I couldn't help but think of the turrets from Portal with this sentence. Sometimes they ask "Are you still there?" whenever you drop out of their sight.
"there" and "yet" are ambiguous in English - "he is there yet" and "he is there still" both mean the same thing, but *is he there yet?" and "is he there still?" are usually interpreted differently (hasn't arrived vs hasn't left), though they can be both interpreted as (hasn't left).
That ambiguity makes it difficult to translate questions with fós in them - does An bhfuil sé ag cur báistí fos? mean "Is it raining still?" or "Is it raining yet?" ?
In English, the position of the word "still" can change - you can say "Are you there still?" or "Are you still there?". The convention in Irish seems to be that if you leave the fós at the end of the question, you can translate it as "yet", but if you move it into the middle, as in English, you can interpret it as "still".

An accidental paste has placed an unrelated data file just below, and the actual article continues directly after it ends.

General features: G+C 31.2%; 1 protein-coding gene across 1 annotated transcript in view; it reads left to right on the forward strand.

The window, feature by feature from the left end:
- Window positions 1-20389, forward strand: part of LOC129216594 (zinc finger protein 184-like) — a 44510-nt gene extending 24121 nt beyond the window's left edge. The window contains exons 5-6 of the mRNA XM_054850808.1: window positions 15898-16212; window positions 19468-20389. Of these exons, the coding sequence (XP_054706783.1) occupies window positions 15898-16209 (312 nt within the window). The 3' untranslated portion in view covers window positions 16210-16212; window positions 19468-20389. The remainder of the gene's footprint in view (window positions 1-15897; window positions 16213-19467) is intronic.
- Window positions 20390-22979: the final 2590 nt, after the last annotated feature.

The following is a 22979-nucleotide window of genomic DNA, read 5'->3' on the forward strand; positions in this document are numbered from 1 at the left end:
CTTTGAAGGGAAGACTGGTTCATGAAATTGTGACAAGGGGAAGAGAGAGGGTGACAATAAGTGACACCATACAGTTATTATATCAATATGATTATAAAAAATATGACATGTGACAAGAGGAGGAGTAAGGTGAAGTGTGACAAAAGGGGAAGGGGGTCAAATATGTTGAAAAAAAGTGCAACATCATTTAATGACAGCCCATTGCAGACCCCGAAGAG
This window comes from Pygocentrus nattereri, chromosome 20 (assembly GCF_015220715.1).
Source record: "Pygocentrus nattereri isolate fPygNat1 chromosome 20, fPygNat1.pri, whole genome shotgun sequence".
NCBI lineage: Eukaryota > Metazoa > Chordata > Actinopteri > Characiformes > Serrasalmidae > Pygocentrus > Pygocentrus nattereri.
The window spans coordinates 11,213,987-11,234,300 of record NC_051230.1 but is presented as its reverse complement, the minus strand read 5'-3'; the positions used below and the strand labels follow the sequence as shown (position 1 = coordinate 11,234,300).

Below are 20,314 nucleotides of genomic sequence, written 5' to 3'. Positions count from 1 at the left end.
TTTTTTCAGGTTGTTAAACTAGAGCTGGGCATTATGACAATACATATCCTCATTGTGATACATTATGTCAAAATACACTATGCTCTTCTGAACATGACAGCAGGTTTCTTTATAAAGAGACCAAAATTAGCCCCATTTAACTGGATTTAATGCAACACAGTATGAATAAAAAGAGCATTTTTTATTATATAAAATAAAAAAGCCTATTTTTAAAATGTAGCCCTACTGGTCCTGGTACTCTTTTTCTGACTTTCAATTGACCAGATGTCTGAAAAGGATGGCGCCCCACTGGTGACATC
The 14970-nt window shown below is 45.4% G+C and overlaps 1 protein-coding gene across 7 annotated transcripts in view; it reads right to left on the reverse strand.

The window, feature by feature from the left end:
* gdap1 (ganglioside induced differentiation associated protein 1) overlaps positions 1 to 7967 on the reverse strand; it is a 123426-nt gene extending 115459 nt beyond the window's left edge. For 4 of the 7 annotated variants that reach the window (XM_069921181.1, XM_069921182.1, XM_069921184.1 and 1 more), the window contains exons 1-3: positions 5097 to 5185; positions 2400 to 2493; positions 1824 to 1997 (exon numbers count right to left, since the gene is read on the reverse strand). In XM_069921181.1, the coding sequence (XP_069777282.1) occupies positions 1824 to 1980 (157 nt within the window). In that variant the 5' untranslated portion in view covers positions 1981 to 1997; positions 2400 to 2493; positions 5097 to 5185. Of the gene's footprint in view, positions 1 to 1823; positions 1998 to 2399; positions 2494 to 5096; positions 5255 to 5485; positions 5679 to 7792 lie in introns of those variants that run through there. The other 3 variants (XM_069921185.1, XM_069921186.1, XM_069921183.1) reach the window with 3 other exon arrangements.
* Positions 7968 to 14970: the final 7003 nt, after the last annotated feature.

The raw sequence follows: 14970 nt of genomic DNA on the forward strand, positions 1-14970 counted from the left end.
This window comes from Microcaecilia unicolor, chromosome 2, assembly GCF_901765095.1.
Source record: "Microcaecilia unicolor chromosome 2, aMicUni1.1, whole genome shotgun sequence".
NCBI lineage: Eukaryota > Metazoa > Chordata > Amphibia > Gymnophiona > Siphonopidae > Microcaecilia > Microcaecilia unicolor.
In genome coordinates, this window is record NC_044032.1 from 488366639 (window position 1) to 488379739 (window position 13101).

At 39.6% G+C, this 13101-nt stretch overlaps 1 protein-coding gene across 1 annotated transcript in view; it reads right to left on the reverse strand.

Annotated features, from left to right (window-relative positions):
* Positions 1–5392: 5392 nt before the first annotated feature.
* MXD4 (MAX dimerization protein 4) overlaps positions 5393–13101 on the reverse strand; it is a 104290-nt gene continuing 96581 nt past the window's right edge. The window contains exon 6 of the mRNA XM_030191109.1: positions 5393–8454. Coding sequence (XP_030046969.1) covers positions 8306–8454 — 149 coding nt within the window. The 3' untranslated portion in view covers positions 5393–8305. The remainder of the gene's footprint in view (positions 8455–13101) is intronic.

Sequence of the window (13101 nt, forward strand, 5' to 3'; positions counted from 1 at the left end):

An bhfuil sé ag cur báistí fós? - "Is it raining yet"
An bhfuil sé fós ag cur báistí? - "is it still raining?"
An bhfuil tú ann fós? - "Are you there yet?" (haven't arrived) An bhfuil tú fós ann - "Are you there still?" (haven't left)
There is no reason in this case - ann can (usually) be used where you would use ansin, (except when ansin means "then"!).Ansin can imply a more specific location than ann.
(I don't know if there's a dialect issue, where some dialects tend to prefer ann over ansin).